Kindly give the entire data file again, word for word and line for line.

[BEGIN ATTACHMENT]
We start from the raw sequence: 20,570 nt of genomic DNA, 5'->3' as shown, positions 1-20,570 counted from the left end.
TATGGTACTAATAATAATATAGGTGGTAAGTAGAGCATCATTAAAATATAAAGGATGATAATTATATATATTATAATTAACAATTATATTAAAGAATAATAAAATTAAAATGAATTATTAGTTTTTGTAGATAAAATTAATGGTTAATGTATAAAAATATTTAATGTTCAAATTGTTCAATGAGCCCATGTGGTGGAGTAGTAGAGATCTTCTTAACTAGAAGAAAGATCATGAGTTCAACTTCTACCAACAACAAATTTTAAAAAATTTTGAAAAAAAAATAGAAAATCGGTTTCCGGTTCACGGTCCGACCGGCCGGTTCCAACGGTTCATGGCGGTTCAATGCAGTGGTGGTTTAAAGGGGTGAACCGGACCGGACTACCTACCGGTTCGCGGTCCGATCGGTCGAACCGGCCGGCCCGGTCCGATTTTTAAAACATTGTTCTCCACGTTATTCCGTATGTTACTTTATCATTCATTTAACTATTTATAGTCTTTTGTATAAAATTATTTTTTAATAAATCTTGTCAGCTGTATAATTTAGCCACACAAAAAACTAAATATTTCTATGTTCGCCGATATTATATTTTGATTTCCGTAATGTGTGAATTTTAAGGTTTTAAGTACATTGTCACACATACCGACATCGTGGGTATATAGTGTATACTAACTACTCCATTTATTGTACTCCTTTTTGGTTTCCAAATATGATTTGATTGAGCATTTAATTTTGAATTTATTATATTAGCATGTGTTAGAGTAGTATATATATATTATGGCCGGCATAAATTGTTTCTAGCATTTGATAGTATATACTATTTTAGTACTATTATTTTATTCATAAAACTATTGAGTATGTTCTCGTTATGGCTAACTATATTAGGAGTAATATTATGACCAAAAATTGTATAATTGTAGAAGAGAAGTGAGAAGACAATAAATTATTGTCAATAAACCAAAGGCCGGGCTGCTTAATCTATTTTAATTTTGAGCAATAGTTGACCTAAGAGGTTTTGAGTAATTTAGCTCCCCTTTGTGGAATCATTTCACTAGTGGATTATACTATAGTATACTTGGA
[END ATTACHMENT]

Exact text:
We start from the raw sequence: 20,570 nt of genomic DNA, 5'->3' as shown, positions 1-20,570 counted from the left end.
TATGGTACTAATAATAATATAGGTGGTAAGTAGAGCATCATTAAAATATAAAGGATGATAATTATATATATTATAATTAACAATTATATTAAAGAATAATAAAATTAAAATGAATTATTAGTTTTTGTAGATAAAATTAATGGTTAATGTATAAAAATATTTAATGTTCAAATTGTTCAATGAGCCCATGTGGTGGAGTAGTAGAGATCTTCTTAACTAGAAGAAAGATCATGAGTTCAACTTCTACCAACAACAAATTTTAAAAAATTTTGAAAAAAAAATAGAAAATCGGTTTCCGGTTCACGGTCCGACCGGCCGGTTCCAACGGTTCATGGCGGTTCAATGCAGTGGTGGTTTAAAGGGGTGAACCGGACCGGACTACCTACCGGTTCGCGGTCCGATCGGTCGAACCGGCCGGCCCGGTCCGATTTTTAAAACATTGTTCTCCACGTTATTCCGTATGTTACTTTATCATTCATTTAACTATTTATAGTCTTTTGTATAAAATTATTTTTTAATAAATCTTGTCAGCTGTATAATTTAGCCACACAAAAAACTAAATATTTCTATGTTCGCCGATATTATATTTTGATTTCCGTAATGTGTGAATTTTAAGGTTTTAAGTACATTGTCACACATACCGACATCGTGGGTATATAGTGTATACTAACTACTCCATTTATTGTACTCCTTTTTGGTTTCCAAATATGATTTGATTGAGCATTTAATTTTGAATTTATTATATTAGCATGTGTTAGAGTAGTATATATATATTATGGCCGGCATAAATTGTTTCTAGCATTTGATAGTATATACTATTTTAGTACTATTATTTTATTCATAAAACTATTGAGTATGTTCTCGTTATGGCTAACTATATTAGGAGTAATATTATGACCAAAAATTGTATAATTGTAGAAGAGAAGTGAGAAGACAATAAATTATTGTCAATAAACCAAAGGCCGGGCTGCTTAATCTATTTTAATTTTGAGCAATAGTTGACCTAAGAGGTTTTGAGTAATTTAGCTCCCCTTTGTGGAATCATTTCACTAGTGGATTATACTATAGTATACTTGGA